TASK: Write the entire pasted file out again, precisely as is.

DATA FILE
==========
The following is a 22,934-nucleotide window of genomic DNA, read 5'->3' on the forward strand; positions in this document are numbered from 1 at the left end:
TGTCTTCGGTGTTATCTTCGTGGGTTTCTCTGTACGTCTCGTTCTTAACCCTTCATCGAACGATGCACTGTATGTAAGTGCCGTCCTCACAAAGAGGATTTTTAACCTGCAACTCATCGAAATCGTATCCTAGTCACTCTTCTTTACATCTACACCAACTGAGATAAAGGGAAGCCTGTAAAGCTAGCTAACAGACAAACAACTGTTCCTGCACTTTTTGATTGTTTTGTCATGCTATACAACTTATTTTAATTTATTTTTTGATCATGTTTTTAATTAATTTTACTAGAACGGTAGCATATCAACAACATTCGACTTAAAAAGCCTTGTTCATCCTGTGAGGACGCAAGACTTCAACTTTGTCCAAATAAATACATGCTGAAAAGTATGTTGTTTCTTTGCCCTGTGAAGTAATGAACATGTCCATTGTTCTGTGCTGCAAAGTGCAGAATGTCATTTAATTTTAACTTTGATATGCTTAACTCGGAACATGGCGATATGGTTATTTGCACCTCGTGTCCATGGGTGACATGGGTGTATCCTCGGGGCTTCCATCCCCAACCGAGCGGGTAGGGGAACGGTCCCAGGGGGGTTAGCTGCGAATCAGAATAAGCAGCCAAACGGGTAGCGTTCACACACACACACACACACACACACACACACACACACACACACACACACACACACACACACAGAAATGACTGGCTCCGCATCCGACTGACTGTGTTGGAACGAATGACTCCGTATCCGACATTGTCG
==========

The following is a 22,934-nucleotide window of genomic DNA, read 5'->3' on the forward strand; positions in this document are numbered from 1 at the left end:
TGTCTTCGGTGTTATCTTCGTGGGTTTCTCTGTACGTCTCGTTCTTAACCCTTCATCGAACGATGCACTGTATGTAAGTGCCGTCCTCACAAAGAGGATTTTTAACCTGCAACTCATCGAAATCGTATCCTAGTCACTCTTCTTTACATCTACACCAACTGAGATAAAGGGAAGCCTGTAAAGCTAGCTAACAGACAAACAACTGTTCCTGCACTTTTTGATTGTTTTGTCATGCTATACAACTTATTTTAATTTATTTTTTGATCATGTTTTTAATTAATTTTACTAGAACGGTAGCATATCAACAACATTCGACTTAAAAAGCCTTGTTCATCCTGTGAGGACGCAAGACTTCAACTTTGTCCAAATAAATACATGCTGAAAAGTATGTTGTTTCTTTGCCCTGTGAAGTAATGAACATGTCCATTGTTCTGTGCTGCAAAGTGCAGAATGTCATTTAATTTTAACTTTGATATGCTTAACTCGGAACATGGCGATATGGTTATTTGCACCTCGTGTCCATGGGTGACATGGGTGTATCCTCGGGGCTTCCATCCCCAACCGAGCGGGTAGGGGAACGGTCCCAGGGGGGTTAGCTGCGAATCAGAATAAGCAGCCAAACGGGTAGCGTTCACACACACACACACACACACACACACACACACACACACACACACACACACACACACACACAGAAATGACTGGCTCCGCATCCGACTGACTGTGTTGGAACGAATGACTCCGTATCCGACATTGTCG